For more information on the CFAA, Computer Use Restrictions, and Hacktivism related arrests in general, please visit http://www.freeanons.org.
~Sue Crabtree, Guest Fifth Columnist
Call to arms, fides infinitum #Anonymous
The freedoms of the internet are under assault by our own ignorance and those who chose to exploit this ignorance. Governments around the world are becoming increasingly oppressive of our online activities. We’ve seen laws like the CFAA law in America that was written in the eighties and has no impact or relevance to our internet, destroy the lives of young geniuses and their families. The United States Government doesn’t stop there they use this CFAA law to prosecute globally by exploiting extradition treaties in conjunction with the CFAA law. A perfect example of this is the grotesque extradition order that was signed for Lauri Alexander Love.
Where does this end with another suicide? With the world losing another irreplaceable mind like Aaron Swartz? If you look at the recent events in last ten years involving the relentless crusade to quiet information seekers, truth revealers’, corporate squealers, hackers, activist, and Hacktivist. You have to be alarmed and if you aren’t then you have Stockholm Syndrome. I have screamed from the rooftops for years that this is not justice or peace nor even a sliver of liberty it’s information tyrants hellbent on keeping us aimless plastic bags aloft in their propagandist bliss. I refuse to be silent anymore, I refuse to be afraid and I refuse to be a target. You gave us technology, just because we know how to use it better than you do, please don’t be mad at us. You love collecting evidence and building cases against innocent people whilst the real truly heinous offenders are given proverbial slaps on the wrist or their given treatment. In a hacker or activist’s case you cant offer treatment because you’ve never quite understood who we are and this is by far is the most frightening thought each and every one of you alphabet agencies ponder each day and your solution is oppression. The unknown is the uncontrolled and the uncontrolled are an obviously risk to your control, does that frighten you? Of course it does. We will not be lured like fish into your BOP fish tanks nor will we allow Lauri Love to extradited to the United States, we will not stand idly by and let you hide your heinous acts of torture, we will not sit idly by as you crucify our geeks or watch as the United States government destroys another family’s life, WE the People have had enough! This is not about what your political views are, these are human beings most them smarter than you or I but they would never boast about that. In the name of liberty and humanity we must stand together as one collective with one mission to demand the CFAA law be amended and to remind the powers that be that this is #OurInternet.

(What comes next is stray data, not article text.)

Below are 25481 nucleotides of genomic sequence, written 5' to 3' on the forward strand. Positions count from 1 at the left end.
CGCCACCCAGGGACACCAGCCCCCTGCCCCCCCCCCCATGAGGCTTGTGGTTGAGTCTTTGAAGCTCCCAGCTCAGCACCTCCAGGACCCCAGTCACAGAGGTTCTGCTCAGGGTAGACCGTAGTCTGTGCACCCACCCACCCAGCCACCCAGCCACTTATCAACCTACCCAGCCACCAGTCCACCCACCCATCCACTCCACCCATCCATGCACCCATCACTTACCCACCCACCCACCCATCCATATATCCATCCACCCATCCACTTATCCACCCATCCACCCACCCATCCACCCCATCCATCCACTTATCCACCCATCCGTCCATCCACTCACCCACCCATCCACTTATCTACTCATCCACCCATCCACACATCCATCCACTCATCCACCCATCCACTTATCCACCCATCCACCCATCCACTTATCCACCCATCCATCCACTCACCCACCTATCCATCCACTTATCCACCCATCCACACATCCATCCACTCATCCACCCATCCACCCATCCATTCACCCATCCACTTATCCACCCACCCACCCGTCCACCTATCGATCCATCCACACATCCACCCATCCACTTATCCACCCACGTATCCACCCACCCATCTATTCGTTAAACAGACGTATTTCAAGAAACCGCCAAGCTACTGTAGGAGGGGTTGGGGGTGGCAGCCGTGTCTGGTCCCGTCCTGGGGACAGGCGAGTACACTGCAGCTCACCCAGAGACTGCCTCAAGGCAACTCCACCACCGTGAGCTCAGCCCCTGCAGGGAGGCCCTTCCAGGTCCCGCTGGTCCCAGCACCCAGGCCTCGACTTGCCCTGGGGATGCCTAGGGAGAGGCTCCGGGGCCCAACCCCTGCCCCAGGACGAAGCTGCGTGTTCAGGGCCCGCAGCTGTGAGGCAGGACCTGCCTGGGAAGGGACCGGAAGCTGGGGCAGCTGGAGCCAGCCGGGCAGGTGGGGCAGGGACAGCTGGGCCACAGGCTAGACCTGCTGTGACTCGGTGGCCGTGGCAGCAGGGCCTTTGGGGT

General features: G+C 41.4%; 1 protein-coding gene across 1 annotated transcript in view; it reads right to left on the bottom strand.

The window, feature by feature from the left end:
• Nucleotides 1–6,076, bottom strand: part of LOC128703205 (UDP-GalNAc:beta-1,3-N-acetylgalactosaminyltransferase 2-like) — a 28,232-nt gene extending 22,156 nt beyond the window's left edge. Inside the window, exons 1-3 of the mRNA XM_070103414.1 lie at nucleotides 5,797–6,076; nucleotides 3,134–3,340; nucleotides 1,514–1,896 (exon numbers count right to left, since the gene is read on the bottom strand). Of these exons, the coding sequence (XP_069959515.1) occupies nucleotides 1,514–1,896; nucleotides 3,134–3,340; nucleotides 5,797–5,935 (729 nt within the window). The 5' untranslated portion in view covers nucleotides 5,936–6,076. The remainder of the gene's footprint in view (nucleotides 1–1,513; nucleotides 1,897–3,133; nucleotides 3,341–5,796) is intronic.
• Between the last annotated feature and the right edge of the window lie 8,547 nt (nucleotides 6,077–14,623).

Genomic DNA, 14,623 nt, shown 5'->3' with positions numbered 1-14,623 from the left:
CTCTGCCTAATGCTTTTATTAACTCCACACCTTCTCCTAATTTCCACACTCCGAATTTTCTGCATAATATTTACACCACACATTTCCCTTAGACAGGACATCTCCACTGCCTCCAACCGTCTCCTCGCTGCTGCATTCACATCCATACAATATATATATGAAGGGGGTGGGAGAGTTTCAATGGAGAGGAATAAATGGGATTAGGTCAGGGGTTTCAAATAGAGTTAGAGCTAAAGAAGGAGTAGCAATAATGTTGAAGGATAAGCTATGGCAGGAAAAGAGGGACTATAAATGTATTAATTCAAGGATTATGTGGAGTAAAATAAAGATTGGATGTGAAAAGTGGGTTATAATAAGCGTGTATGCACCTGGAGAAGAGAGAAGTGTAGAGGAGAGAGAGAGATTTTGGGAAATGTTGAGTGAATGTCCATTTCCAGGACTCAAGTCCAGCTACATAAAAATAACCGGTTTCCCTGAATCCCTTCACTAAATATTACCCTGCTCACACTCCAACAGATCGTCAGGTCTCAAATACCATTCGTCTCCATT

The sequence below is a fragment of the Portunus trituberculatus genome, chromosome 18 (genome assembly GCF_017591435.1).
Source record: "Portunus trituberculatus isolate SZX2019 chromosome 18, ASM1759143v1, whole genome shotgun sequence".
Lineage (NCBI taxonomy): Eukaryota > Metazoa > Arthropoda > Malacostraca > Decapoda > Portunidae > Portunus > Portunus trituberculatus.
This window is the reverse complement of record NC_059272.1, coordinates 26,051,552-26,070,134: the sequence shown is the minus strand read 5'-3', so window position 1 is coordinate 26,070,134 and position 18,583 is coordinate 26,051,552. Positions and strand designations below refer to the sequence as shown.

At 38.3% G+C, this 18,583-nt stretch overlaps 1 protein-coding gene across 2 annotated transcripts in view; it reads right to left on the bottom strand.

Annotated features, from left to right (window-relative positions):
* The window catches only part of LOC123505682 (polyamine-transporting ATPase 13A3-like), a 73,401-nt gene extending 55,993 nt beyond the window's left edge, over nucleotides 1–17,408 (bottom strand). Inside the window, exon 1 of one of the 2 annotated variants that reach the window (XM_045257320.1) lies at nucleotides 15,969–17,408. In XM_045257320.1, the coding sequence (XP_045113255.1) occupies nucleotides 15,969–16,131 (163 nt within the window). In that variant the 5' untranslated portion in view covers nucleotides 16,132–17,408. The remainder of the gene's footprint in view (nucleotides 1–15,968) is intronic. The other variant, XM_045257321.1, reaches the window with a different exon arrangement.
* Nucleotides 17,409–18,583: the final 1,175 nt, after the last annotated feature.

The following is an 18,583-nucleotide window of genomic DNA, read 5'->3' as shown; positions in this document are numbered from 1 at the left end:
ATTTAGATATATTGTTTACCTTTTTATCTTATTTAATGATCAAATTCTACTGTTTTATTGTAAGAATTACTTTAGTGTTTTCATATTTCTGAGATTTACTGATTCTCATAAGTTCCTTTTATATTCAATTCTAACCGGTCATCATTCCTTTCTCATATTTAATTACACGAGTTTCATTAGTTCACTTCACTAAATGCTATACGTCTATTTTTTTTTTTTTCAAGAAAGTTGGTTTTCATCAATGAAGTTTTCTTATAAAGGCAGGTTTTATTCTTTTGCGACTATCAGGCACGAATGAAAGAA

A global protest is being planned do you want to be apart of it?
Do you believe #OurInternet is at risk?
Do you believe Aarons Law should be passed?
Do you support Internet Privacy?
Do you condemn the Extradition of Lauri Alexander Love?
Do you support #FreeAnons?
Then please contact our twitters @Dapeaple, @AaronsLaw2017 @OpStandUp2CFAA
Fides Infinitum #Information
We the people
Exuding free speech
Deserve nothing less than